Gourds are used throughout the world for utilitarian, musical, and spiritual functions. In Polynesia, where the volcanic and coral land lacks clay for pottery and metal for manufacturing, the uses and artistry of the gourd reached an advanced level. This is seen particularly in Hawaii, where gourds of all shapes and sizes were transformed into serving at least 43 separate functions! Many were decorated with precise geometric patterns. Gourds were so highly valued that special care was taken in their planting, cultivation and harvest.
The gourds that were brought to Hawaii through hundreds of years of Polynesian migration were the same Lagenaria Siceraria gourds that occur throughout the temperate regions of the world. Special cultivation procedures may have produced some specimens uniquely qualified for their intended use, and indeed there were some huge gourds used for the storage of food and cloth.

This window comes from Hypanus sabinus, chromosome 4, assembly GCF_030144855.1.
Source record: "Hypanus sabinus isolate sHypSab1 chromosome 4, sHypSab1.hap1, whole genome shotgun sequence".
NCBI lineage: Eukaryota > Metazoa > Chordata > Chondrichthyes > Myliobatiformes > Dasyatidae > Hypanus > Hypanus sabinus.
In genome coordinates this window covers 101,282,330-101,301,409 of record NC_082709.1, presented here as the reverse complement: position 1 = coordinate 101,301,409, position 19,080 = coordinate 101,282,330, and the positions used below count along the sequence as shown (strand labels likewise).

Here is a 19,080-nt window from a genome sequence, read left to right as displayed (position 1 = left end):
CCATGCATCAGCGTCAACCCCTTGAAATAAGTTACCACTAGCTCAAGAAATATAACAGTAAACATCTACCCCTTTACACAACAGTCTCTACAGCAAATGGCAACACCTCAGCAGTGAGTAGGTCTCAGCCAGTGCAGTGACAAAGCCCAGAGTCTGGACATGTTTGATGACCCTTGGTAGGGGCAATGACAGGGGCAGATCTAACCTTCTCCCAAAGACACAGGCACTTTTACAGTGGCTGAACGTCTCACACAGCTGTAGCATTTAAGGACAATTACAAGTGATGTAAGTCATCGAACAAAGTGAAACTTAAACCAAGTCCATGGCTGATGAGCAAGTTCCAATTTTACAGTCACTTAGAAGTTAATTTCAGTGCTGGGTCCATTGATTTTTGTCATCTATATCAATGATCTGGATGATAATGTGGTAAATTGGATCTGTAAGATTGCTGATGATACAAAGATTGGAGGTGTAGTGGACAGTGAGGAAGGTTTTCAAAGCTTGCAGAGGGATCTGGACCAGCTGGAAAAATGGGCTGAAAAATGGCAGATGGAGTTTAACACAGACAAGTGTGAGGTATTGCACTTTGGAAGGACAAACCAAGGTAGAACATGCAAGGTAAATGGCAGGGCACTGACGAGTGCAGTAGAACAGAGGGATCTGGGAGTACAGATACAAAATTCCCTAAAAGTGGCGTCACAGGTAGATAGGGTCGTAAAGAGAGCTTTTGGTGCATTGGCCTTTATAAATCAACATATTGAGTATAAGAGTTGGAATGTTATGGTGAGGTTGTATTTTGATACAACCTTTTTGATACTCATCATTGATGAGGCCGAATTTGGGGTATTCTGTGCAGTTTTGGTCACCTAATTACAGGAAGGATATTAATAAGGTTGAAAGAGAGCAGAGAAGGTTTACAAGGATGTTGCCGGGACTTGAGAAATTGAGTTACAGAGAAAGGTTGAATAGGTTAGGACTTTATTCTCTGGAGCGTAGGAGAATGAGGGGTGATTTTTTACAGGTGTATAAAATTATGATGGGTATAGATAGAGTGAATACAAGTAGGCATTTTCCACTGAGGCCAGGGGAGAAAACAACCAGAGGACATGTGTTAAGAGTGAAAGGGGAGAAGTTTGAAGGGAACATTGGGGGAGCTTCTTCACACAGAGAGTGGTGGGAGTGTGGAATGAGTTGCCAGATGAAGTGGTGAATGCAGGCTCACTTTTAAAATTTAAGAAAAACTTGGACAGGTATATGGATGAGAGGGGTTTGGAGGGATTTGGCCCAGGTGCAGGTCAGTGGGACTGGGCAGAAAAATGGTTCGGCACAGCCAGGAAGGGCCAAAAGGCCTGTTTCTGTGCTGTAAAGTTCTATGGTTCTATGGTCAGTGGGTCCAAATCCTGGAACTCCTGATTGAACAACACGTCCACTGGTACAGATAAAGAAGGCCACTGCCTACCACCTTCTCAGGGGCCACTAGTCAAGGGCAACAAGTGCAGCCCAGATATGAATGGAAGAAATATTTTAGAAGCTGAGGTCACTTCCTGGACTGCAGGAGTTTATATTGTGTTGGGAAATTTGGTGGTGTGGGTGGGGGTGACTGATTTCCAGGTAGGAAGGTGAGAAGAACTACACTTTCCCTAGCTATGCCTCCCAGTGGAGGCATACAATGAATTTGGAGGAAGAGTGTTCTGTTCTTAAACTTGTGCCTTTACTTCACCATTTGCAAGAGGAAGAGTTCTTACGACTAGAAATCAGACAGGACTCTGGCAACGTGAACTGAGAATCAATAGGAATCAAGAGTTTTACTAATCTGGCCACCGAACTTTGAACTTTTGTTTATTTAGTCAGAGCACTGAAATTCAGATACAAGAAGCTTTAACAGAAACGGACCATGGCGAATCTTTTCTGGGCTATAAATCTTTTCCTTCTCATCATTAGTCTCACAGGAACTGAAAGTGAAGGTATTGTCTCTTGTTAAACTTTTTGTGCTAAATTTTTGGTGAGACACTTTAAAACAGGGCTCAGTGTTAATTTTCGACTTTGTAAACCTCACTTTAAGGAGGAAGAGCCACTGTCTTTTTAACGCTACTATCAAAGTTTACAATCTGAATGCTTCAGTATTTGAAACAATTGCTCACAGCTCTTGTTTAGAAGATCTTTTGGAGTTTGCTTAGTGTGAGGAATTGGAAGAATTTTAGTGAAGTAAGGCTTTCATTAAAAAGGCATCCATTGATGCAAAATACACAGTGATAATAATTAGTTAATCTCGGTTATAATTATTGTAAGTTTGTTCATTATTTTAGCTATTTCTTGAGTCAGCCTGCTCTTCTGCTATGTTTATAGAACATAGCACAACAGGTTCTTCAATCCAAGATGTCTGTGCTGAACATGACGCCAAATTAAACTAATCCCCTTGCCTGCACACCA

In Hawai'i, gourd drums were used to accompany chanting during festive as well as spiritual occasions. In ancient Hawaii, as handed down through the Hawaiian oral tradition, and as depicted in early explorers' drawings, the main gourd drum was known as the Ipu Hula or Ipu Heke (pronounced EE-poo-HEH-kay), which was made out of two gourds: a larger, longer bottom gourd called the 'Olo (OH-low); and, joined at the neck, a smaller, far shorter gourd called the Heke, which means "top".
Visitors to Hawaii today, upon seeing this drum, often believe it is a single gourd of a variety unique to Hawaii, until they are shown where the two gourds are joined.
With the introduction of foreign disease pests, particularly the fruit fly, gourds growing in Hawaii began to die out. During this decline as gourds became rarer, the Hawaiian drum was adapted from a double gourd drum to a single gourd drum, known as the Ipu (EE-poo), and the variety used was the bottle shape. Today gourds are no longer grown commercially in Hawaii, and most gourds are imported from California.
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